"People see me in the 7-Eleven, they see me in the Giant buying a box of cereal. They'd see me going into a dry cleaners. It engenders a lot of conversation because everybody comes up to you to get your opinion."
The attention is flattering, but the message is unmistakable: Members of Congress are on call.
Said one of his colleagues: "Anywhere I go, I get casework. I get casework on the Eastern Shore. I get casework in Florida."
Both men get considerable press attention, a further diversion from the job itself.
And, for different reasons, both men have had to meet constant mands from the press. Mr. Mfume was a former head of the Congressional Black Caucus, a role that helped transform him into one of Congress' most recognizable spokesmen for African-American issues.
Mr. Ehrlich's prominence arises from his membership in the GOP Class of 1994.
"I get called for cable shows like America's Talking all the time. I'm on other members' TV shows; talk radio every day; the weekly newspaper columns; pieces for The Sun; radio shows. It's amazing."
For whoever wins the 7th District seat, of course, the clamor of press may be muted. One of the contenders, State Sen. Delores G. Kelley, may have had it about right when she said her task will be staying afloat "in a sea of Republicans."
Mr. Mfume might say "in a sea of complexity." He says his first days in the House were filled with study.
"I had to immerse myself to understand the institutional history, particularly in banking, to understand the language, to understand the players and the positions of those inside and outside government. That takes time." Then and now.
At a recent forum, Ms. Kelley and other contestants offered views of how they would represent their districts.
State Del. Elijah E. Cummings, speaker pro tem of the Maryland House of Delegates and a four-term legislator from West Baltimore, had it about right when he said: "People only want to touch their congressman."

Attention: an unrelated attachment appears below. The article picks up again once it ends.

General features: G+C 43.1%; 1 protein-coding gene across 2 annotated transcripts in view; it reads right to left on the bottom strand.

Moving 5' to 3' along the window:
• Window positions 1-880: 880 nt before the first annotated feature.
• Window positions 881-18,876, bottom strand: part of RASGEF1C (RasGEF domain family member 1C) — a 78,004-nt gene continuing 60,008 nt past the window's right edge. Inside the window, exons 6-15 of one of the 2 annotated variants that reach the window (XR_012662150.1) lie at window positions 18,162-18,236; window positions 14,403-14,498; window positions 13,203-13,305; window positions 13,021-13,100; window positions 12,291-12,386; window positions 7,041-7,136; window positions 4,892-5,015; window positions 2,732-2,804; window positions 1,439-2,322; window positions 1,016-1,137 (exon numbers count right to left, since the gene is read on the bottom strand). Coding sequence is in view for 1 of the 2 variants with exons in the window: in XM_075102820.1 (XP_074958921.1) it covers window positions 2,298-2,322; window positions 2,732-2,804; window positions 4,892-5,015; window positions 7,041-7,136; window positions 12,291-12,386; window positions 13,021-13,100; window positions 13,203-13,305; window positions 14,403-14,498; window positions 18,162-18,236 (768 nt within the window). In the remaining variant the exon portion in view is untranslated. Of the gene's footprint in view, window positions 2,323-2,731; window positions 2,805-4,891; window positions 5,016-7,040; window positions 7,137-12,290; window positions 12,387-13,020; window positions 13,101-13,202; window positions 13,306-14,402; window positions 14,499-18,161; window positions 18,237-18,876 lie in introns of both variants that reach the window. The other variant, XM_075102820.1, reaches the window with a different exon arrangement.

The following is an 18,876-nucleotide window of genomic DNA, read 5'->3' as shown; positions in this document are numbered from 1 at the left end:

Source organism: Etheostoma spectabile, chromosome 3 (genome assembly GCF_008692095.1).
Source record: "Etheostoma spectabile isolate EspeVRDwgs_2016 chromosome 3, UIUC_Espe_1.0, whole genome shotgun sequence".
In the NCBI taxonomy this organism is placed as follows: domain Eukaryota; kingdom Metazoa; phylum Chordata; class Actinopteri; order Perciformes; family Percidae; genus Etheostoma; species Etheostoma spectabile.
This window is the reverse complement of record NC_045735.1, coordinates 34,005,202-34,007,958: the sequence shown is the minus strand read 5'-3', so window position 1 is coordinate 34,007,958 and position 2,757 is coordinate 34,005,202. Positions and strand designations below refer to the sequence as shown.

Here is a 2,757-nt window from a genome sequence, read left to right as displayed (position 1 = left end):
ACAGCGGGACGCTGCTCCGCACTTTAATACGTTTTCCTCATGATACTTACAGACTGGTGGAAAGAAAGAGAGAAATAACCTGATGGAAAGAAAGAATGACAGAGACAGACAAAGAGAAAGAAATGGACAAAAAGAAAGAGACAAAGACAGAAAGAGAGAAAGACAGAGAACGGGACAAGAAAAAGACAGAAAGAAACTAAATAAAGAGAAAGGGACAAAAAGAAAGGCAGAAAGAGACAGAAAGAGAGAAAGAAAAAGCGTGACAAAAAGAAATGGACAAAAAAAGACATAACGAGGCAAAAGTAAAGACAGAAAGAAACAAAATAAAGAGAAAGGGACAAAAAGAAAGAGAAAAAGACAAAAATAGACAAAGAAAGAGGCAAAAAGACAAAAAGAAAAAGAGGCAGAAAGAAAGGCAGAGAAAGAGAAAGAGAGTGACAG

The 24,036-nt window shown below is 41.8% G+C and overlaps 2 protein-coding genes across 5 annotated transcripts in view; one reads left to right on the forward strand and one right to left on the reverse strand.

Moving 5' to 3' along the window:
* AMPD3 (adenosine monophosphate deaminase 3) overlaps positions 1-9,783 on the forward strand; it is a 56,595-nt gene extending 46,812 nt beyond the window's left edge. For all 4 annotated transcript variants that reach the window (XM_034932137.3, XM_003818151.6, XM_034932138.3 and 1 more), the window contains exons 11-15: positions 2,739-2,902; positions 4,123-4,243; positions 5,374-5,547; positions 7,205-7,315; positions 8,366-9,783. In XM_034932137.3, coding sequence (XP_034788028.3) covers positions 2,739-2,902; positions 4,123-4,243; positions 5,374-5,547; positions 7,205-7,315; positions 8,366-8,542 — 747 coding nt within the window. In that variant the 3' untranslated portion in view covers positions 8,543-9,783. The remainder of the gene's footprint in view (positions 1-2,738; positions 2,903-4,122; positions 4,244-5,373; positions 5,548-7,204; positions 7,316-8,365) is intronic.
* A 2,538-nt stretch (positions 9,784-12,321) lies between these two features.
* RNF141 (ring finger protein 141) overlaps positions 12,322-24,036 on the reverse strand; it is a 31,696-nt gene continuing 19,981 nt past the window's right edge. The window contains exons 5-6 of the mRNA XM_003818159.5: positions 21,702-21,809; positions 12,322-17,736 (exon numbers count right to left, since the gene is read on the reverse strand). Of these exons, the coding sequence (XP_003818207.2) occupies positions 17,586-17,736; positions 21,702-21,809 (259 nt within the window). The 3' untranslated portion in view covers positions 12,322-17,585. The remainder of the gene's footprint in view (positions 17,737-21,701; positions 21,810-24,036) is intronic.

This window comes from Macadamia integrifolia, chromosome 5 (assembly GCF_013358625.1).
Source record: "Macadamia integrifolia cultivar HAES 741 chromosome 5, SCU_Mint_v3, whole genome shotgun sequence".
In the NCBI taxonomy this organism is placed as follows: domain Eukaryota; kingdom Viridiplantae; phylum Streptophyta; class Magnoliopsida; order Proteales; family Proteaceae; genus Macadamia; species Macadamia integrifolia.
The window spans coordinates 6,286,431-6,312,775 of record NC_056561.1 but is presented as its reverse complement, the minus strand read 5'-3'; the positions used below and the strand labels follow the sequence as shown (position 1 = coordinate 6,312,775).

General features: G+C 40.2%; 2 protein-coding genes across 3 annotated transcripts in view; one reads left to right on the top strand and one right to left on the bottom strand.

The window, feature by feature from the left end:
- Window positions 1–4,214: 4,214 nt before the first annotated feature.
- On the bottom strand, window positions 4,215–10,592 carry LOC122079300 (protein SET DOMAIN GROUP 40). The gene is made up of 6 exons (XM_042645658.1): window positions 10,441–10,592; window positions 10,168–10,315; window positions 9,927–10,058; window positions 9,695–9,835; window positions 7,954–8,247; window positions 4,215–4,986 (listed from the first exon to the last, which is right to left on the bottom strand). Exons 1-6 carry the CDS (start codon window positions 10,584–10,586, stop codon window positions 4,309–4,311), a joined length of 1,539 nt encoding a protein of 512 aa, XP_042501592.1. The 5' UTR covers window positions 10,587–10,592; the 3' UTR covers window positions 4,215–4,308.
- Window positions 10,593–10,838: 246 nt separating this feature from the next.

Where does that leave the Rev. Frank M. Reid III, pastor of Bethel African Methodist Episcopal Church, who would try to fit the duties of a congressman around the duties of a pastor with as many as 10,000 congregants?
Mr. Mfume said his day usually begins with a staff briefing at 9 a.m. The day's first vote comes along soon after. The vote may come while Mr. Mfume is in committee, in a briefing or having a conversation, but when it comes Mr. Mfume must stop and rush to the House floor. Sometimes it happens while Mr. Mfume is serving as a tour guide.
"Because we're so close to the home district, you meet with groups of school kids two or three times a week and with groups of seniors once a week. If it's not freezing you talk to them on the Capitol steps. If it is, you get them seated in the gallery and then you run down to vote."
In between, he works to understand the bills.
"There's a tremendous amount of reading to do. If you don't do it you don't know what you're talking about and you look like a fool. You can't respond to the press adequately or to your critics or your colleagues."
And to stay in touch.
"You're returning calls all day long to a lot of people who, whether they are lobbyists representing labor or the environment or consumer groups, want to let you know their take on an issue. All the while, the bells ring, signaling another vote."
Mr. Mfume is moving on for the moment to another challenge to be filled, no doubt, with its own distractions. Mr. Ehrlich wonders about his own longevity. He pledged to stay no longer than 12 years.
"I think about that question every day," he said. "It's a tremendous honor to be here. You go places and people really want to hear what you have to say. You come to work and you see the Capitol Dome. That part of the job is wonderful and humbling.
"By the same token, there are more important things in this life. fTC family and my marriage are first. You have to keep everything in perspective."
Said Mr. Mfume: "You have to eagerly want this position and love people, genuinely like the process and believe in government -- its ability to make a difference."
If past is prologue, the new 7th District representative will find keeping that faith more and more challenging.
C. Fraser Smith is a reporter for The Sun.